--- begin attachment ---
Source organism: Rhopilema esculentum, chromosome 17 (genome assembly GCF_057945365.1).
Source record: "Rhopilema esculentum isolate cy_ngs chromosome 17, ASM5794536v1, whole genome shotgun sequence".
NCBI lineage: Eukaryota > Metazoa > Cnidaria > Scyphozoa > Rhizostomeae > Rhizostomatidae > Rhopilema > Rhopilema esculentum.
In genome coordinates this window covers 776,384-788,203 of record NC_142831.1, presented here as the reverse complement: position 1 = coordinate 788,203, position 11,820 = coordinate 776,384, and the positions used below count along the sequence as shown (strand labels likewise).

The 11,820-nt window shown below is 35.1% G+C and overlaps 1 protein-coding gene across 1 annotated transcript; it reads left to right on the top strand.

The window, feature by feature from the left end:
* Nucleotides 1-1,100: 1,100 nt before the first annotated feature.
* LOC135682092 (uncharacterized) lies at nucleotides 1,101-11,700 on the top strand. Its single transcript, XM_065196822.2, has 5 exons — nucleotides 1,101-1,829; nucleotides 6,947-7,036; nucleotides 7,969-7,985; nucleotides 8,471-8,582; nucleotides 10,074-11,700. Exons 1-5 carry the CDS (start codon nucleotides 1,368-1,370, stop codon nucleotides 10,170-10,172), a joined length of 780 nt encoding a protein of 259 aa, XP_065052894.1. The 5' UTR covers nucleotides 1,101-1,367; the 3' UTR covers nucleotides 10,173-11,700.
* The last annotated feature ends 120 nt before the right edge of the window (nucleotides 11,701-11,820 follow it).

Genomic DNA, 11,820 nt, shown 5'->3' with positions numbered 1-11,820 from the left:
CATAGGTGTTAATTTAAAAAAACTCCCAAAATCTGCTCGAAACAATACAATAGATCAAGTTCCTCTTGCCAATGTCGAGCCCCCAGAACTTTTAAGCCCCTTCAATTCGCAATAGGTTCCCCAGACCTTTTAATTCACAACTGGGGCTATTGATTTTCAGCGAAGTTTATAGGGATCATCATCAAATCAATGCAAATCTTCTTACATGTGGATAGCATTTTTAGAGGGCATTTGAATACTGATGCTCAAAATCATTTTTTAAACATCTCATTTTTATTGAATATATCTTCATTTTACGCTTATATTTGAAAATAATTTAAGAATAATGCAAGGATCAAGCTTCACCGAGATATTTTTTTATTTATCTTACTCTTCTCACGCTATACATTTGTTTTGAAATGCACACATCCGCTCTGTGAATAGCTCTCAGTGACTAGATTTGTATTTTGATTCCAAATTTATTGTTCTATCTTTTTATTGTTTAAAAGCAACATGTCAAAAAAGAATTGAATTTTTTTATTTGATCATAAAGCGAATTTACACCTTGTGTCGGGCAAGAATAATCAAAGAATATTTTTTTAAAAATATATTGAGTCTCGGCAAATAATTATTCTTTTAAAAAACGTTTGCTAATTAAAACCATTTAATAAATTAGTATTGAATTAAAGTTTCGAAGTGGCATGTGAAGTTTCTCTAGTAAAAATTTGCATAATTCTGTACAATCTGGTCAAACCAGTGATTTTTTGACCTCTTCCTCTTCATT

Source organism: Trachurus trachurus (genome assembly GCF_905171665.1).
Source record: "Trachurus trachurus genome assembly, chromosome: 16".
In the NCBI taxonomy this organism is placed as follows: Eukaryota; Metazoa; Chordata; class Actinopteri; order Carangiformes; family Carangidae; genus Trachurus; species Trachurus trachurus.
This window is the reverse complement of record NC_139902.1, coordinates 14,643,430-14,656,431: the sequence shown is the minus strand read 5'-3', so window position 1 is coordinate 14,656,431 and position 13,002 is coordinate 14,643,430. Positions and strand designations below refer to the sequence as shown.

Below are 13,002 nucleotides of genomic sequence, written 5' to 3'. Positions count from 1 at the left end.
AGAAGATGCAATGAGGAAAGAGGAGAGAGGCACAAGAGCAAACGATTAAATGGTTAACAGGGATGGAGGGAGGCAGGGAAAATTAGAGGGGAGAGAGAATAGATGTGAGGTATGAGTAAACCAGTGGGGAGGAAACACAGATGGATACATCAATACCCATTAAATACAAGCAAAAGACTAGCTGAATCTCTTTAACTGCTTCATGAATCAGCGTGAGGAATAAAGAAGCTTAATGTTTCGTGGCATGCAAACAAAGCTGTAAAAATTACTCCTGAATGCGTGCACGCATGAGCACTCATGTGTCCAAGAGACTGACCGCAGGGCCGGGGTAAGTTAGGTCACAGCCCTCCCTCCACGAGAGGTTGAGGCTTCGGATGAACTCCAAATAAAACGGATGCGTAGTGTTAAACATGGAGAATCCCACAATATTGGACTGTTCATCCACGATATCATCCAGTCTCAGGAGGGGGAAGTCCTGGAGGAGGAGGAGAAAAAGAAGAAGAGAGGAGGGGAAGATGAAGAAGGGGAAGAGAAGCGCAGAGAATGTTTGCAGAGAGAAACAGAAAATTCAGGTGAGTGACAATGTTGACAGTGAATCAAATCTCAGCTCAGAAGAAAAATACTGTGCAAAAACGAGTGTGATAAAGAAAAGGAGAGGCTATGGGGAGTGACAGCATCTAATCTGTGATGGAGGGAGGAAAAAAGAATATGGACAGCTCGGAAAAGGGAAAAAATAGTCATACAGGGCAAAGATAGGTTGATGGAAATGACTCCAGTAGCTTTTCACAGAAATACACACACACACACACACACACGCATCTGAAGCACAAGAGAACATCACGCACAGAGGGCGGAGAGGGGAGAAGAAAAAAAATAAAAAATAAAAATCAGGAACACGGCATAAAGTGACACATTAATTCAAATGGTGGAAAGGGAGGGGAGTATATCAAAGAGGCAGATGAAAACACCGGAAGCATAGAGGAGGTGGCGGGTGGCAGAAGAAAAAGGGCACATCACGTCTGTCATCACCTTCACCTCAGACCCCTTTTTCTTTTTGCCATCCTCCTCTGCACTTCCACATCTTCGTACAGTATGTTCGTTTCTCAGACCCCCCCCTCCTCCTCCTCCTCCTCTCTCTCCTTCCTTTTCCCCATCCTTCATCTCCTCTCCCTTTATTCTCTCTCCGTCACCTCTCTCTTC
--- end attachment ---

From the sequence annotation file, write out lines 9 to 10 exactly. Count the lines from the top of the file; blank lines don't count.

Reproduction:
* The last annotated feature ends 120 nt before the right edge of the window (nucleotides 11,701-11,820 follow it).

Genomic DNA, 11,820 nt, shown 5'->3' with positions numbered 1-11,820 from the left: